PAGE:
DENVER – It was almost 35 years ago, but I remember it like yesterday. I was 19, it was Saturday, and I was in the Brass Rail, a popular beer bar in my hometown of Hays, Kansas. (Yeah, I was underage, let’s not dwell on it.) It was crowded and loud, but I found a friend at the bar intensely concentrating on a college football game playing on the small TV.
It turned out to be the 1984 Aloha Bowl, Notre Dame v. Southern Methodist. I asked my friend why he was so worked up, and his answer was simplicity itself: “We can’t let these Protestants beat us!”
For context, rural Western Kansas is about as Protestant-dominated a landscape as middle America has to offer, except for Hays, where a century ago Capuchins from Germany had followed Volga German immigrants out to the American Midwest to be farmers. As a result, Hays was always a small Catholic island in a vast Protestant sea.
Even 100 years later, consciousness of the religious divide was still strong, and I found myself sucked in by my friend’s enthusiasm: This wasn’t just a football game, it was about Catholic pride.
Alas, the Protestants took that one – SMU beat the Irish, 27-20.
All these years later, not a great deal has changed (except for the fact there’s no more Aloha Bowl.) I’ll admit, I’m not really a Notre Dame fan. I’m an alumnus of the University of Kansas, which means I’ve always got something to feel good about during basketball season, and maybe the Les Miles era will mean football gets interesting too.
Yet every now and then, when my Catholic genes stir, I can’t help but feel a ND tug, knowing how central the “Pride of the Irish” was to sustaining Catholicism in America before we entered the mainstream.
(I’m hardly alone, by the way – were your eyes dry at the end of Rudy? Honestly?)
All of which brings us to the great “What if?” of this season – can Notre Dame actually win it all, capping a perfect regular season with a national championship? Will the 2018-19 championship game on January 7 end with a triumphant Irish team singing the “Alma Mater” in the endzone of Levi Stadium in Santa Clara?
And if they could somehow do that, could it be a badly needed feel-good moment for a Catholic community in America that’s hurting?
No need here to detail the various reasons for Catholic ennui, but obviously they begin and end with the clerical sexual abuse scandals, including the Pennsylvania grand jury report (and the more than a dozen states that already have announced plans for their own grand juries), the scandals surrounding ex-Cardinal Theodore McCarrick, the accusations from a former papal ambassador in the U.S. that Pope Francis himself was in on the cover-up, the current frustrations in getting to the bottom of the McCarrick case awaiting promised disclosures from the Vatican, and on and on.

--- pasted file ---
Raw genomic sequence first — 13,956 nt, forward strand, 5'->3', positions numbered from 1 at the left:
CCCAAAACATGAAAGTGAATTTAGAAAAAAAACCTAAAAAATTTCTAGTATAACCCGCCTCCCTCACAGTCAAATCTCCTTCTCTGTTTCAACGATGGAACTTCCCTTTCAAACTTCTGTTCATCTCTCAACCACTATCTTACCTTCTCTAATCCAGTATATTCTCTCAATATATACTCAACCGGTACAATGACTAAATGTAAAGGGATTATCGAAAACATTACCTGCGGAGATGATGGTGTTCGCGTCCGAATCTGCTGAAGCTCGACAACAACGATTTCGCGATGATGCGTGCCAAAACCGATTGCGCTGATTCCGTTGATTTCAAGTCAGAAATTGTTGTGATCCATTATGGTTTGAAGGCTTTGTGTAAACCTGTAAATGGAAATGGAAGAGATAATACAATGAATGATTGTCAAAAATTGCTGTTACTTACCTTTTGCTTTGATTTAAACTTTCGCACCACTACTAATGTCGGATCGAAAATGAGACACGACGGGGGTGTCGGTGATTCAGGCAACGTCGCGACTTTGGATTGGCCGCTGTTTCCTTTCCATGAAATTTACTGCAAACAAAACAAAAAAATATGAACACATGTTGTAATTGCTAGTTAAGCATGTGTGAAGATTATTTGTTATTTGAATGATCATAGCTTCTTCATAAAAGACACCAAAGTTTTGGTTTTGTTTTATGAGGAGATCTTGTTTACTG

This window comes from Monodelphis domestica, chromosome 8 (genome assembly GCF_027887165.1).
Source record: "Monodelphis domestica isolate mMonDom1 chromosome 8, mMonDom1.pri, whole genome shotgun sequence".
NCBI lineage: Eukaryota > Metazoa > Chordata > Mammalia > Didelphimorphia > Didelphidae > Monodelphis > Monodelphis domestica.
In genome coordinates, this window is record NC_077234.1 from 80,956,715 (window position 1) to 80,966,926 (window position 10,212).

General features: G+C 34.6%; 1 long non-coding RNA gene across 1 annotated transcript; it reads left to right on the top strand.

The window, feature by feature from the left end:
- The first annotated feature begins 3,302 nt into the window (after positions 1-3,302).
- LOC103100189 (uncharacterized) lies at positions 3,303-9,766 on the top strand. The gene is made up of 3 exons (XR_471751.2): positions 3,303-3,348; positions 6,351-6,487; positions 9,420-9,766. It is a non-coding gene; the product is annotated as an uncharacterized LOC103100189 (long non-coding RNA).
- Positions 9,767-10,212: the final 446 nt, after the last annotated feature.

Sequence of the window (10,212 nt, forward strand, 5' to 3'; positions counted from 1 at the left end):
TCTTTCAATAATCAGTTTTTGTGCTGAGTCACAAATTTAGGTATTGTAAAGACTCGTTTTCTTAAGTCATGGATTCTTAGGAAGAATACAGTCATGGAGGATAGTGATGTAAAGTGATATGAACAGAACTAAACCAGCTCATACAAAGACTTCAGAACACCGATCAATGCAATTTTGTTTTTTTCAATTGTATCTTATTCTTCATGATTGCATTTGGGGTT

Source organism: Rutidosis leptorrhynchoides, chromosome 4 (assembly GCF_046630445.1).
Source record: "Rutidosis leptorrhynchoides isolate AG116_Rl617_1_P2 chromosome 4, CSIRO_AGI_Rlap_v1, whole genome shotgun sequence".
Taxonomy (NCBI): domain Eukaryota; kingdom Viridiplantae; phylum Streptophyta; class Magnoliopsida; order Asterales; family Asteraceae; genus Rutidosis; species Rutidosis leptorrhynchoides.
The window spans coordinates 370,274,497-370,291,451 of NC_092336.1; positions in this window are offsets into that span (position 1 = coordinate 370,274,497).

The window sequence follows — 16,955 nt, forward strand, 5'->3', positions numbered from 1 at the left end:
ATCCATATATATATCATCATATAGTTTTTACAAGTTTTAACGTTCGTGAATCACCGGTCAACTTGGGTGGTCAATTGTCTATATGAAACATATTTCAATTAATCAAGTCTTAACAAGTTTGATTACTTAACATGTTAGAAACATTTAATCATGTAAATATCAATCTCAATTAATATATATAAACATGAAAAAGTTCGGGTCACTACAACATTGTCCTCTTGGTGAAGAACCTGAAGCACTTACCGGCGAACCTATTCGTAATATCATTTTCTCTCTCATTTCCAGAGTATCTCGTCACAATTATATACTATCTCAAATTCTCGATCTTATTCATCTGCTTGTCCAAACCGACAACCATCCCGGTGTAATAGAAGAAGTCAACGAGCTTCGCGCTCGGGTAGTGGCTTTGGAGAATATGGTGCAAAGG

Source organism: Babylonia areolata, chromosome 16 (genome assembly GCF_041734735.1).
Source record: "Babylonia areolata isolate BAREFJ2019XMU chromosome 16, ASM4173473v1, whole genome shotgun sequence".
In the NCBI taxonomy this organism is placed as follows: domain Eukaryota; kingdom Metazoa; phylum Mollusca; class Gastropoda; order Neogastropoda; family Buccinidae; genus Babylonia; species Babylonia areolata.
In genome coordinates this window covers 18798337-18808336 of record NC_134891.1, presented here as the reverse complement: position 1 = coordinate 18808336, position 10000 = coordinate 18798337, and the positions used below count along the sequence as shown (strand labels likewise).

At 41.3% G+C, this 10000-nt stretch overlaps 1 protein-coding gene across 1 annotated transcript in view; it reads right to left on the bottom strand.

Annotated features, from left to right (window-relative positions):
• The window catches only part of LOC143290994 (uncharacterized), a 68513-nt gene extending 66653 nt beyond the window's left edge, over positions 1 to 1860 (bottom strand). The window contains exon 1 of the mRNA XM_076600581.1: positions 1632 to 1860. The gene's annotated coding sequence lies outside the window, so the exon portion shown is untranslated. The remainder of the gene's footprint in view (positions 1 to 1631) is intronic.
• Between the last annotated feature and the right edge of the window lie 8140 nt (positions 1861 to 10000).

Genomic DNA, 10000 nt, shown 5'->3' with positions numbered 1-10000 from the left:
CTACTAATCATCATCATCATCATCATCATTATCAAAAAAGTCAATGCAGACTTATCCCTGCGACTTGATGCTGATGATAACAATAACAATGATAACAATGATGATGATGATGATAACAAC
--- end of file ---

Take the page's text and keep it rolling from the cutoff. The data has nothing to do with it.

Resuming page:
Many rank-and-file Catholics were hoping that something positive would come out of the U.S. bishops’ Nov. 11-13 meeting in Baltimore, given that the bishops had pledged to take strong action both on holding themselves to account for abuse cover-ups and also in terms of getting to the truth on McCarrick.
Instead, they were ordered to stand down by the Vatican awaiting a Feb. 21-24 summit convened by Pope Francis for presidents of all the bishops’ conferences in the world as well as the Vatican’s own senior personnel. No matter what results, it’s more delay and confusion for a church in the States that’s already had plenty of it.
Of course, nothing that happens on a football field is going to affect all that. The only real way to restore Catholic pride is for ordinary Mass-goers to see the Church doing what both common sense and doctrine dictate – coming fully clean on McCarrick, providing genuine accountability not just for the crime of sexual abuse but the cover-up, and so on.
However, sports have a capacity to lift people out of reality for a few moments, giving them something to celebrate amid the most difficult circumstances, even if they leave those circumstances unaltered. Just think about the way New Orleans reacted to the Saints’ 2009 Super Bowl victory, just four years after Katrina.
Do I honestly think a heart-warming championship for the Irish in this year of Catholic angst is likely? Probably not –six or seven times out of ten, they might lose on a neutral field to any other team left in the field. As of this writing, there’s still a small chance they won’t even be in the final four.
However, the great thing about football is that all Notre Dame needs right now, assuming it makes the field, is to be better on one day twice in a row – and, if they manage to do that, maybe some share of American Catholics will feel just a little better too.
* * *
By the way, you may have noticed over the past few weeks several articles on Crux originally published in Katholiek Nieuwsblad, the leading Dutch-language Catholic weekly.
By arrangement with their editors, we’re offering exclusive English-language translations of some of their most important work, and they’re publishing Dutch translations of articles from Crux’s stable of writers. We’re confident this collaboration benefits both our audiences.
(For the record, we also think we’re getting the better portion of the deal, since Katholiek Nieuwsblad is doing all the heavy lifting of translation.)